A newly elected Republican congressman was
distressed to find out that his government-funded health insurance policy
as a member of Congress won't kick in until February, a month after he is sworn
in. He asked: what could he do for insurance in the meantime?
In the Middle East, the United States has poured money and arms into two principal allies: Israel and Saudi Arabia. Oil, strategic considerations and domestic constituencies have guided these policies. But today, with Iraq a mess and Israeli-Palestinian relations at a nadir, the U.S. would do well to rethink its regional approach.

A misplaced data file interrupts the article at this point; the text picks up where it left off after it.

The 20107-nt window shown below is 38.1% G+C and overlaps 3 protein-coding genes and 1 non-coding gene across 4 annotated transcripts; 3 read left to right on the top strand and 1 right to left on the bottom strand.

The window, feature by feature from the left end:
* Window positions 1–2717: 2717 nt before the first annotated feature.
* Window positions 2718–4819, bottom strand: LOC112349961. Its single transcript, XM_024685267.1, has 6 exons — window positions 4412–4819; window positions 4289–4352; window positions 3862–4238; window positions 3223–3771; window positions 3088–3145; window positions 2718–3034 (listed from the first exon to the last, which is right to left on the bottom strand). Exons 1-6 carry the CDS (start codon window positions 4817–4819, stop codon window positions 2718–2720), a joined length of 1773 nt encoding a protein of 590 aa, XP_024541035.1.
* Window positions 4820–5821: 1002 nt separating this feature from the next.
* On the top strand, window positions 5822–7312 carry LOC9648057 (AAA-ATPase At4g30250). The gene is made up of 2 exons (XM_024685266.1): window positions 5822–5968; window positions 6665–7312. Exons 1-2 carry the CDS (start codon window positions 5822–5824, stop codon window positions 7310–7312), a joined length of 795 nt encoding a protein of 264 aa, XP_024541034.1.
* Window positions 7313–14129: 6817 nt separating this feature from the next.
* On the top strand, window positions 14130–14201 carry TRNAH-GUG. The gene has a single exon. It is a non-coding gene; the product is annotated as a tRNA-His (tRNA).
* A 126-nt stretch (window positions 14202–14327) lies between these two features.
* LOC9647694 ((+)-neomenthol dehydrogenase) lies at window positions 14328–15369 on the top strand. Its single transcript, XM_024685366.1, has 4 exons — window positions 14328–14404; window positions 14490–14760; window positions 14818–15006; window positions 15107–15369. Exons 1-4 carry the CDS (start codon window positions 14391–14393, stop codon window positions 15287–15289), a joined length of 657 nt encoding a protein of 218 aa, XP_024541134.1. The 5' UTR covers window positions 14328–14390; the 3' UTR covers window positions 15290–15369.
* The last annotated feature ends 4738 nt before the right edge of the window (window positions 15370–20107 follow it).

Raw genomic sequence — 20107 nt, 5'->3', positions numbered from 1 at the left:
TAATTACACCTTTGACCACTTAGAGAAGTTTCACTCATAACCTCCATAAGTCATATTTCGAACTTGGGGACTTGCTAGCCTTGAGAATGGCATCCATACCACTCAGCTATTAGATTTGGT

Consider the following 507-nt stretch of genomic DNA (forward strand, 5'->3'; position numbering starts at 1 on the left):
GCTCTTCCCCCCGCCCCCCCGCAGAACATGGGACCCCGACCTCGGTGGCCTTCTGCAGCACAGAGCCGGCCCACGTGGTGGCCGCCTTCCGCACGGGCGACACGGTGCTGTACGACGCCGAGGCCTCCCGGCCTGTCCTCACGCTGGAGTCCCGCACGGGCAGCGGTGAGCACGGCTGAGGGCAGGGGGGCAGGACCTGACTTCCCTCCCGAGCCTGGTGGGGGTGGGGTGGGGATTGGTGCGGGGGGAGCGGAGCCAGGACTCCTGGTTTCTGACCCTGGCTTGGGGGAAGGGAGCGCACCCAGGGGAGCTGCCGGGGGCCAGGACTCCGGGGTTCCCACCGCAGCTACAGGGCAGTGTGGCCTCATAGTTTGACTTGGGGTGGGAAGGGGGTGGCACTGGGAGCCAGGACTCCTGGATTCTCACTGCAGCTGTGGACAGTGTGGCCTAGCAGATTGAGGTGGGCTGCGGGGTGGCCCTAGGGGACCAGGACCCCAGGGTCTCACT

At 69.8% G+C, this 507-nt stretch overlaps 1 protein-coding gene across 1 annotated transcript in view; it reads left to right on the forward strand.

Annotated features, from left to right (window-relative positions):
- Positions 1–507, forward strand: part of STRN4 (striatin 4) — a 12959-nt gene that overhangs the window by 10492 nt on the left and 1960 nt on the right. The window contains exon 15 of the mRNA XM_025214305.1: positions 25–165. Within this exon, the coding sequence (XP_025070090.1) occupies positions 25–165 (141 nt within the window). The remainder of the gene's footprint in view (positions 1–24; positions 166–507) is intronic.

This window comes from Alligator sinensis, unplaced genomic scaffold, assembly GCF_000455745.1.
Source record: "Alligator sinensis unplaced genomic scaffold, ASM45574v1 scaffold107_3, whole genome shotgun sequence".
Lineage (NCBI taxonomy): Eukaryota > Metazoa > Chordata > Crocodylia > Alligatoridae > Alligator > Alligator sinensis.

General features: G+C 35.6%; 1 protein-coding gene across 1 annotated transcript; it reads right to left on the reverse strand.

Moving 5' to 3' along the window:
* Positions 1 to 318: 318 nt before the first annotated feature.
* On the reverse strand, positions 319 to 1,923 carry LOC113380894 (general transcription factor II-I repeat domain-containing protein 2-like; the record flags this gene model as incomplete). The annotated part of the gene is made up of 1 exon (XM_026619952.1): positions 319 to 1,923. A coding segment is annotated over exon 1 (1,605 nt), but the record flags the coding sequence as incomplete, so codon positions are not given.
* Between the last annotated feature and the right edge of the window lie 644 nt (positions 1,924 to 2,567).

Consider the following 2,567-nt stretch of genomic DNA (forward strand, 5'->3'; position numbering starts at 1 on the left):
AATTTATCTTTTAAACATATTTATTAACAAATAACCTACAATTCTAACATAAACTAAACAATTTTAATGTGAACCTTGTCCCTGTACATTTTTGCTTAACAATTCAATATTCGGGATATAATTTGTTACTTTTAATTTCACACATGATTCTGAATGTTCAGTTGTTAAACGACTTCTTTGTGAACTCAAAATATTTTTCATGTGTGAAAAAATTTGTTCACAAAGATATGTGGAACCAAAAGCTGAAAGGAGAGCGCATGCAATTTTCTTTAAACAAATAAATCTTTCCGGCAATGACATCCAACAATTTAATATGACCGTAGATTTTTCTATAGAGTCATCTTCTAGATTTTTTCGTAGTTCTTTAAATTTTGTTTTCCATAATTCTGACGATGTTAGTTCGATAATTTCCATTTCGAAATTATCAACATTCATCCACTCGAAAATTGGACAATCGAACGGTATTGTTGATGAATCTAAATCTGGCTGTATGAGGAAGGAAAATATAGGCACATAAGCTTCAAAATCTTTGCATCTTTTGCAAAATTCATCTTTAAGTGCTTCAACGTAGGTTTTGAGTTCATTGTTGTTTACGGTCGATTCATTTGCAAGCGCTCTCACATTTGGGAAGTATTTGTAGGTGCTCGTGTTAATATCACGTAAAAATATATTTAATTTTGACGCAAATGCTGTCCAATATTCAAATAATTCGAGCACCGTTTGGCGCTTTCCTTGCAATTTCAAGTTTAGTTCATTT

The attention given to the extreme and increasing wealth of the top 1 percent can be misleading. It glosses over the fact that the people just below them—those in the 81st to 99th percentile—are also gaining wealth much faster than other sectors, pulling away from the middle-class people below them. The focus on the top 1 percent gives those other members of the upper class the illusion that they’re in the same economic boat as the population below them when they are not (Brookings, September 10).